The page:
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Key U.S. Data Releases and Events

Published: 08 January 2010
Next week's activity indicators will be consistent with steady improvement in economic momentum, while price reports are expected to be benign.

Markets ran a little too far ahead of their headlights in the preceding week relative to expectations of good news on the employment front. While the December drop in nonfarm payrolls had elements of a sobriety test after the New Year's rally, next week's activity indicators will be consistent with steady improvement in economic momentum, with solid positives expected on both December retail sales and industrial production.

Other reports will add further positive spin. December consumer prices expected to be close to flat—providing the Fed with yet another checkered flag to keep interest rates low for an extended period. Consumer sentiment in early 2010 should be lifted higher by a solid stock market and more positive sentiment on the economic outlook for 2010, even though the current employment situation will restrain the increase in sentiment to a few points.


Tuesday, January 12 – Trade Balance (Nov.)

  • IHS Global Insight: -$37.0 Billion
  • Consensus: -$34.5 Billion
  • Last Actual: -$32.9 Billion (Oct.)

What to Look For

  • We expect the trade deficit to widen to $37.0 billion in November, from $32.9 billion in October.


September and October both saw exceptionally rapid increases in exports, and though we don't doubt that the export surge has further to run, we suspect that there will be a pause in November. In addition, we expect imports to move higher, partly because of higher oil prices, and partly because U.S. firms are now looking to rebuild their inventories.

Thursday, January 14 – Retail Sales (Dec.)


  • IHS Global Insight: +0.6%
  • Consensus: +0.5%
  • Last Actual: +1.3% (Nov.)

Less Autos

  • IHS Global Insight: +0.4%
  • Consensus: +0.3%
  • Last Actual: +1.2% (Nov.)

What to Look For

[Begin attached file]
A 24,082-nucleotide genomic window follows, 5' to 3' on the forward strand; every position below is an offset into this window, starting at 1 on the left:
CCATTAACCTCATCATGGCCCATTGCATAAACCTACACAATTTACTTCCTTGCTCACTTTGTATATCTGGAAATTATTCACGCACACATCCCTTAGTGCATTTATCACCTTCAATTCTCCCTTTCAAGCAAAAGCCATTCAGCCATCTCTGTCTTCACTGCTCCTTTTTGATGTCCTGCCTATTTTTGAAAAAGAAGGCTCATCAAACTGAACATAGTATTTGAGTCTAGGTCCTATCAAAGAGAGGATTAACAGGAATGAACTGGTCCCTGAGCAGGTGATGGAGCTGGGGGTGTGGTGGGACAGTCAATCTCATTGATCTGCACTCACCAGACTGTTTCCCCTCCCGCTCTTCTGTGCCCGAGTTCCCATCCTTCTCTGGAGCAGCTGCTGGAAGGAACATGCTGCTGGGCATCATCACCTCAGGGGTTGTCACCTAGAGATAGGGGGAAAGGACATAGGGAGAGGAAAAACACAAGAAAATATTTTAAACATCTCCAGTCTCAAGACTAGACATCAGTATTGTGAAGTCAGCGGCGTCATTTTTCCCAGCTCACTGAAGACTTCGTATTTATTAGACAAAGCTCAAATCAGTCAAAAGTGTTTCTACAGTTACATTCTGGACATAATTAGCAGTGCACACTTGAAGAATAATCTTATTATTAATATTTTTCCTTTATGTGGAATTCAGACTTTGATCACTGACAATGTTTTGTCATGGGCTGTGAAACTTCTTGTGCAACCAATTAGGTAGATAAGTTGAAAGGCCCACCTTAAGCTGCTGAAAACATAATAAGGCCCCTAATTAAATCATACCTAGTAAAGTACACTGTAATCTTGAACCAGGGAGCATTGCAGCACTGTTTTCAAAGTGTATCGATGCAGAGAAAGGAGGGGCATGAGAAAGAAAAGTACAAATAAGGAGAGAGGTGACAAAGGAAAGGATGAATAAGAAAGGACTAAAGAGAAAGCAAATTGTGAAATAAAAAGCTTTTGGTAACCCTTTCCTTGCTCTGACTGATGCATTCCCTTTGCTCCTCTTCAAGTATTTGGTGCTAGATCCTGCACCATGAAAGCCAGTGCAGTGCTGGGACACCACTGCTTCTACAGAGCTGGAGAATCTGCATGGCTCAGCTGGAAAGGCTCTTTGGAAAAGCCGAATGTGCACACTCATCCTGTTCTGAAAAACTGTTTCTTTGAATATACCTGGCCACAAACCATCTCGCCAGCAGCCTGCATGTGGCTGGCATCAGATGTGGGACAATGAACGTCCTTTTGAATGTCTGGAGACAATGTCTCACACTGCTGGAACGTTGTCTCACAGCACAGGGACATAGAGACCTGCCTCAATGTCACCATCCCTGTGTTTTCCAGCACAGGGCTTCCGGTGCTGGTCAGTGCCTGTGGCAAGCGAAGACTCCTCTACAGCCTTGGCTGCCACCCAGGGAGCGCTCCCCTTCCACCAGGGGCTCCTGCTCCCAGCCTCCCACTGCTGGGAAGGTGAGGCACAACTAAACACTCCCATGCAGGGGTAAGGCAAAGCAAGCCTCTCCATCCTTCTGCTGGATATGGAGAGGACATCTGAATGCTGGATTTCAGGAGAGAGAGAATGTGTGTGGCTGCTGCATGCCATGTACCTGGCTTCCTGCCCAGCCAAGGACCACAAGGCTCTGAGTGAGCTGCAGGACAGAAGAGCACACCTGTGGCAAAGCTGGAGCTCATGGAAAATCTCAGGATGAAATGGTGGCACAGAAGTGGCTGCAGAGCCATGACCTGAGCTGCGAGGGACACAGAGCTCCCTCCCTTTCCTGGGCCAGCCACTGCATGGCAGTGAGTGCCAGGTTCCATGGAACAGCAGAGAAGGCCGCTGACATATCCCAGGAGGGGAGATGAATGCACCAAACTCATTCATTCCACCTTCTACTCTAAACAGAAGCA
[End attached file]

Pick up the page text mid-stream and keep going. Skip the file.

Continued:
• Retail sales likely increased 0.6% from November and 5.3% from their depressed year-earlier level.
  • Excluding autos, the monthly gain was 0.4% and the year-on-year increase was 4.8%.


The 2009 holiday shopping season ended on a high note, as consumers flocked to stores in late December to redeem gift cards and find bargains. Warehouse clubs, discount chains, high-end department stores, and electronic shopping channels posted strong gains. About half of the ex-autos' year-on-year increase was due to the recovery in gasoline prices. Light-vehicle sales beat expectations, rising from an annual rate of 10.9-million units in November to 11.2-million units in December.

Friday, January 15 – Consumer Price Index (Dec.)


  • IHS Global Insight: +0.1%
  • Consensus: +0.2%
  • Last Actual: +0.4% (Nov.)


  • IHS Global Insight: +0.1%
  • Consensus: +0.1%
  • Last Actual: 0.0% (Nov.)

What to Look For

  • The consumer price index is expected to inch 0.1% higher in December.
  • Excluding food and energy, core consumer prices likely rose 0.1%.


High unemployment and weak demand continued to keep inflationary pressures in check through the end of 2009. Energy prices remained silent through the holiday season, although food prices should record a slight gain. Excluding food and energy, core consumer prices likely rose 0.1%, still not showing any indications of an immediate inflationary threat. Barring a highly improbable surge, the biggest story from the upcoming report is bound to be the annual decline of the CPI in 2009—its first drop in 54 years.

Friday, January 15 – Industrial Production (Dec.)

  • IHS Global Insight: +0.8%
  • Consensus: +0.6%
  • Last Actual: +0.8% (Nov.)

What to Look For

  • Industrial production is estimated to rise 0.8% in December.


Total manufacturing hours-worked slipped in December, but productivity is surging and the utility sector got a big lift from frigid weather, following a milder-than-normal November. The ISM manufacturing survey says that December was a good month for the sector, and the ISM is more reliable than hours-worked when productivity is booming.

Friday, January 15 – Michigan Consumer Sentiment Index (Preliminary Jan.)

  • IHS Global Insight: 75.5
  • Consensus: 74.0
  • Last Actual: 72.5 (Final Dec.)

What to Look For

  • The index of consumer sentiment is projected to climb from 72.5 in December to 75.5 in early January,


The index is expected to reach its highest level in two years. Sentiment usually improves with the start of a new year, and 2010 should be no exception. A rising stock market is restoring household wealth, the economy is growing, and employment is near a turning point. Consumers are still very cautious, but their confidence is gradually rising.

by Brian Bethune and Nigel Gault
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